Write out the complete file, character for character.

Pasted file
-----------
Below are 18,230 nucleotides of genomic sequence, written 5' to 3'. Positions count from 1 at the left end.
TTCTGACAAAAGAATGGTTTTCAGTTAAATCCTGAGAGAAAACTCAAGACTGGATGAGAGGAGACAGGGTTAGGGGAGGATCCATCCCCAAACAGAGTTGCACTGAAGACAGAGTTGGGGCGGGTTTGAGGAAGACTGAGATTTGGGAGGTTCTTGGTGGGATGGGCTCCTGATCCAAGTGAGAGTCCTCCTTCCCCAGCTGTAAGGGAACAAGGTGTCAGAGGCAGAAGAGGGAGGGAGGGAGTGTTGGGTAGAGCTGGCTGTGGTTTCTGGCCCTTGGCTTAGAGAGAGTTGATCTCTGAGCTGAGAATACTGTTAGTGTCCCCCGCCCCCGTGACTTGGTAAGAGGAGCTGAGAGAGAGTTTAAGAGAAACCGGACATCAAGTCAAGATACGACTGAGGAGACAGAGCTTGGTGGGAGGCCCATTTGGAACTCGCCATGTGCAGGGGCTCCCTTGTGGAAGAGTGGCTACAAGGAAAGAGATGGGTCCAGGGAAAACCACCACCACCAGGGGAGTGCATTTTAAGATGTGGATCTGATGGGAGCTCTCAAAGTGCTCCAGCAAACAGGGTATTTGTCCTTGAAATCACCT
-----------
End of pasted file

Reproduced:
Below are 18,230 nucleotides of genomic sequence, written 5' to 3'. Positions count from 1 at the left end.
TTCTGACAAAAGAATGGTTTTCAGTTAAATCCTGAGAGAAAACTCAAGACTGGATGAGAGGAGACAGGGTTAGGGGAGGATCCATCCCCAAACAGAGTTGCACTGAAGACAGAGTTGGGGCGGGTTTGAGGAAGACTGAGATTTGGGAGGTTCTTGGTGGGATGGGCTCCTGATCCAAGTGAGAGTCCTCCTTCCCCAGCTGTAAGGGAACAAGGTGTCAGAGGCAGAAGAGGGAGGGAGGGAGTGTTGGGTAGAGCTGGCTGTGGTTTCTGGCCCTTGGCTTAGAGAGAGTTGATCTCTGAGCTGAGAATACTGTTAGTGTCCCCCGCCCCCGTGACTTGGTAAGAGGAGCTGAGAGAGAGTTTAAGAGAAACCGGACATCAAGTCAAGATACGACTGAGGAGACAGAGCTTGGTGGGAGGCCCATTTGGAACTCGCCATGTGCAGGGGCTCCCTTGTGGAAGAGTGGCTACAAGGAAAGAGATGGGTCCAGGGAAAACCACCACCACCAGGGGAGTGCATTTTAAGATGTGGATCTGATGGGAGCTCTCAAAGTGCTCCAGCAAACAGGGTATTTGTCCTTGAAATCACCT